The reverse of Super-size me and it’s lessons for us…

At this point, everybody probably knows about “Supersize Me”, the awesome documentary where a 30-something healthy male filmmaker named Morgan Spurlock vowed to eat McDonalds for a month and look at his health (to the horror of his vegan girlfriend!).  The results surprised even him.  The film documents the diet’s drastic effect on Spurlock’s physical and psychological well-being.  Spurlock ate at McDonald’s restaurants three times per day, eating every item on the chain’s menu at least once. As a result, the then-32-year-old Spurlock gained 24½ lbs. ( a 13% body mass increase), a cholesterol level of 230, and experienced mood swings, sexual dysfunction, and fat accumulation in his liver. It took Spurlock fourteen months to lose the weight gained from his experiment using a vegan diet supervised by his future wife, a chef who specializes in gourmet vegan dishes.

Fast forward to writer Michael Pollan, who has done more than anyone to teach us about food and what the western diet is doing to us.  Here’s the reverse of Super-Size Me!

“The human animal,” Pollan writes, “is adapted to, and apparently can thrive on, an extraordinary range of different diets, but the Western diet, however you define it, does not seem to be one of them.”

ABORIG.FOOD

 In the summer of 1982, a group of ten middle-aged, overweight, and diabetic Aborigines living near the town of Derby, Western Australia, agreed to participate in an experiment to see if temporarily reversing the process of westernization might also reverse their health problems. Since leaving the bush a decade earlier, all ten had developed type 2 diabetes; showed signs of insulin resistance,  and elevated levels of triglycerides in the blood.  “Metabolic syndrome,” or, more recently,  “diabesity” is the medical term for the complex of health problems these Aborigines had developed.  Metabolic syndrome has been implicated not only in the development of type 2 diabetes, but also in obesity, hypertension, heart disease, and the worsening of many other chronic conditions.

The ten Aborigines agreed to return to their traditional homeland, “more than a day’s drive by off-road vehicle from the nearest town,” where they had “no access to store food or beverages.” Accompanied by the nutrition researcher who designed the experiment, the Aborigines during their seven-week stay relied exclusively on foods they hunted and gathered themselves:  seafood, supplemented by birds, kangaroo, the fatty larvae of a local insect, turtle, crocodile, yams, figs, and bush honey.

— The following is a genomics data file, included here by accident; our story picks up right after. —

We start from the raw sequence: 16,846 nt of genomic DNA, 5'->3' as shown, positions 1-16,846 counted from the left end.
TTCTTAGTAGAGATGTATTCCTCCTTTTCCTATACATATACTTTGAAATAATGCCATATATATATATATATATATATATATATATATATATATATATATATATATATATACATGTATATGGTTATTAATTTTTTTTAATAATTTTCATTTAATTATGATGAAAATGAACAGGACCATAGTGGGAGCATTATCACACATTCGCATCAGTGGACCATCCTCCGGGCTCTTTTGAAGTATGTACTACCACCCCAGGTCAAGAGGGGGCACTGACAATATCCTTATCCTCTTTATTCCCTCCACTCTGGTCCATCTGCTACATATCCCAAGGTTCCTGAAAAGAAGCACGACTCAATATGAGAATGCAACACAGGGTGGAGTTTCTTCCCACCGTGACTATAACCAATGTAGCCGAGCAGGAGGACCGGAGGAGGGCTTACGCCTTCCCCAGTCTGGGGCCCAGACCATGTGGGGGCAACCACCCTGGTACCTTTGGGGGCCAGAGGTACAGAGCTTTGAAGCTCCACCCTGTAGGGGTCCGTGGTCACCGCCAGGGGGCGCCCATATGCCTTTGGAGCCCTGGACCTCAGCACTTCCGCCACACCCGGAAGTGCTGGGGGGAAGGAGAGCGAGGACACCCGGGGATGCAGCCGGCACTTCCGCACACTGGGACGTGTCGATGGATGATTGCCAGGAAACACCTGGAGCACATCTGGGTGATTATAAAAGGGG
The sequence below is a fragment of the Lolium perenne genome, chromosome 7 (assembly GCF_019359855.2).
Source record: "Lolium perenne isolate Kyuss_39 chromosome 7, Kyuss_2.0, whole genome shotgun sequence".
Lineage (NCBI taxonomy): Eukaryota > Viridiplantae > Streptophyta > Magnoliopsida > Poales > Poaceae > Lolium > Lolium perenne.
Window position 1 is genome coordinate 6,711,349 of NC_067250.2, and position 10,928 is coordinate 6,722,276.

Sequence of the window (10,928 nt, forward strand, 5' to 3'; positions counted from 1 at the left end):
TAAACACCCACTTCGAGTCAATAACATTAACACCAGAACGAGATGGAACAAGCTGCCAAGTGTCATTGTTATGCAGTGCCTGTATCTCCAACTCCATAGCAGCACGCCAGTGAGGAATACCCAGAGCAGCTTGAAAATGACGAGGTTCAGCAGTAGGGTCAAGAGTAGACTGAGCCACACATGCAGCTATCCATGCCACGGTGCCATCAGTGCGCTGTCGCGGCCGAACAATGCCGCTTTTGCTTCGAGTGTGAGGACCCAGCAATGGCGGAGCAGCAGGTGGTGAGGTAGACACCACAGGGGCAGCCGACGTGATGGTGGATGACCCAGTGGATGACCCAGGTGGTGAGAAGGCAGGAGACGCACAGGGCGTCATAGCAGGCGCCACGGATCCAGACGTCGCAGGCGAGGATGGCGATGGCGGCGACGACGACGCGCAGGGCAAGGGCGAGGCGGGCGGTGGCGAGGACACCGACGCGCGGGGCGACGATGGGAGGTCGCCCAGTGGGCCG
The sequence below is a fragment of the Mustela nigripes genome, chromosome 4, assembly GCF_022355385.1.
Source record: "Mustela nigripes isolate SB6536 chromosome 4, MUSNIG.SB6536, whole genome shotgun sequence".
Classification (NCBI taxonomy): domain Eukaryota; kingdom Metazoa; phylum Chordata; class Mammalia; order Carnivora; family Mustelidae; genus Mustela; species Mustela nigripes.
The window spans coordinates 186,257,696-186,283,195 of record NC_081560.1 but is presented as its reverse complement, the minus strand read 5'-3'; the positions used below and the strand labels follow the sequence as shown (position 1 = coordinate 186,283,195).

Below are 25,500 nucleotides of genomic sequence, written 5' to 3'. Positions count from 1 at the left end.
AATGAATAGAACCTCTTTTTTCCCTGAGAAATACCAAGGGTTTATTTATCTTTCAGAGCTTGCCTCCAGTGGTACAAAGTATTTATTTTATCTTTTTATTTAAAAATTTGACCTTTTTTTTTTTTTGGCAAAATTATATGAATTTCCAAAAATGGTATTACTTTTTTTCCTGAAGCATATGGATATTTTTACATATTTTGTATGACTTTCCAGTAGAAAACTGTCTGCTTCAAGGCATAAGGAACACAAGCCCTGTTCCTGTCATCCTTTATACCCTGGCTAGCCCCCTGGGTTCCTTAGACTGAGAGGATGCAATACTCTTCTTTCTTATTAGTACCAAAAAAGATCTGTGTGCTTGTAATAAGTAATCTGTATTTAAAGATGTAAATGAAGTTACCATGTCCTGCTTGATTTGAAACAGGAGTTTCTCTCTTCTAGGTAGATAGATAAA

Their civilized diet had consisted mainly of  flour, sugar, rice, carbonated drinks, alcoholic beverages (beer and port), powdered milk, cheap fatty meat, potatoes, onions, and [some] fruits and vegetables, which was the local version of the Western diet. After seven weeks the Aborigines had lost on average 17.9 pounds and their blood pressure had dropped. Their triglycerides had fallen to within normal range and “all of the metabolic abnormalities of type II diabetes were either greatly improved or completely normalized by a relatively short reversion to traditional hunter-gatherer lifestyle.”Now, if that doesn’t convince you we’re eating wrong, I don’t know what will.  We may not eat like poor Morgan Spurlock, but when’s the last time you had a day with no refined sugar?  Start reading the labels. Watch out for chemicals, sugar, corn syrup, and the WORST offender, High Fructose Corn Syrup. (more on that later…)How to make sense of this?  If your Grandmother could have eaten it, it’s probably ok, (for those of you younger, you better go with Great Grandmother…), if she couldn’t, look at it as guilty until innocent!

http://michaelpollan.com/books/in-defense-of-food/

One thought on “The reverse of Super-size me and it’s lessons for us…

  1. You are so right. I’m trying to educate my grandkids about the soda and adulterated sugared and salted packaged foods they eat. Unfortunately, only people with money can afford to eat reasonably in this culture. The only food poor people can afford are the ones that are bad for you. I raised my kids on fresh and home cooked meals, no packaged, frozen, or canned. Unfortunately, my daughter hates to cook and goes with what is easiest.

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